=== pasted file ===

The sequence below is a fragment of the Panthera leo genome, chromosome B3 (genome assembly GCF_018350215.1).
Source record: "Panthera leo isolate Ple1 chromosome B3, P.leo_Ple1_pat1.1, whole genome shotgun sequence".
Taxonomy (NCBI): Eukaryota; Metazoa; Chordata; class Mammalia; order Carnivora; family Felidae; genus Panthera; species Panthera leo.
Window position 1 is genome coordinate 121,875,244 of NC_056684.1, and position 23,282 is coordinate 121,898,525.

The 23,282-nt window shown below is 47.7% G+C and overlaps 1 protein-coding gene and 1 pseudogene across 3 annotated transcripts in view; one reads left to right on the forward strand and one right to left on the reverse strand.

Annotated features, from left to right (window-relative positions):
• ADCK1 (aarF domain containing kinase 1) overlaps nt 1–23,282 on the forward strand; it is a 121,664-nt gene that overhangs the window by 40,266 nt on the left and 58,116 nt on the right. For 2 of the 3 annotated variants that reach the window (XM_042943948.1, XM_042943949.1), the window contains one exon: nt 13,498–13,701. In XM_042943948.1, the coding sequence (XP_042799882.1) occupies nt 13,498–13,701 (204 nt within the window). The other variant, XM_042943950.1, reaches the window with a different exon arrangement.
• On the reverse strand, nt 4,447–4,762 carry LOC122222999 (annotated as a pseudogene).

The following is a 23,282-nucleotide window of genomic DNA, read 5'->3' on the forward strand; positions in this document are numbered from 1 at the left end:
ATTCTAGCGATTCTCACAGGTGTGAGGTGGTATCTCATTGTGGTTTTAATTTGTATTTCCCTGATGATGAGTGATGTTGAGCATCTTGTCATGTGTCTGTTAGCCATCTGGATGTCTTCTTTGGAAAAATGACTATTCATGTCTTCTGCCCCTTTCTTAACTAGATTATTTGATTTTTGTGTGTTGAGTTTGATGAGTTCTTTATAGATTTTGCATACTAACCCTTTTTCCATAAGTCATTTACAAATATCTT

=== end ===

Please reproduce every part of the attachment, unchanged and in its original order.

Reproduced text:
The sequence below is a fragment of the Panthera leo genome, chromosome B3 (genome assembly GCF_018350215.1).
Source record: "Panthera leo isolate Ple1 chromosome B3, P.leo_Ple1_pat1.1, whole genome shotgun sequence".
Taxonomy (NCBI): Eukaryota; Metazoa; Chordata; class Mammalia; order Carnivora; family Felidae; genus Panthera; species Panthera leo.
Window position 1 is genome coordinate 121,875,244 of NC_056684.1, and position 23,282 is coordinate 121,898,525.

The 23,282-nt window shown below is 47.7% G+C and overlaps 1 protein-coding gene and 1 pseudogene across 3 annotated transcripts in view; one reads left to right on the forward strand and one right to left on the reverse strand.

Annotated features, from left to right (window-relative positions):
• ADCK1 (aarF domain containing kinase 1) overlaps nt 1–23,282 on the forward strand; it is a 121,664-nt gene that overhangs the window by 40,266 nt on the left and 58,116 nt on the right. For 2 of the 3 annotated variants that reach the window (XM_042943948.1, XM_042943949.1), the window contains one exon: nt 13,498–13,701. In XM_042943948.1, the coding sequence (XP_042799882.1) occupies nt 13,498–13,701 (204 nt within the window). The other variant, XM_042943950.1, reaches the window with a different exon arrangement.
• On the reverse strand, nt 4,447–4,762 carry LOC122222999 (annotated as a pseudogene).

The following is a 23,282-nucleotide window of genomic DNA, read 5'->3' on the forward strand; positions in this document are numbered from 1 at the left end:
ATTCTAGCGATTCTCACAGGTGTGAGGTGGTATCTCATTGTGGTTTTAATTTGTATTTCCCTGATGATGAGTGATGTTGAGCATCTTGTCATGTGTCTGTTAGCCATCTGGATGTCTTCTTTGGAAAAATGACTATTCATGTCTTCTGCCCCTTTCTTAACTAGATTATTTGATTTTTGTGTGTTGAGTTTGATGAGTTCTTTATAGATTTTGCATACTAACCCTTTTTCCATAAGTCATTTACAAATATCTT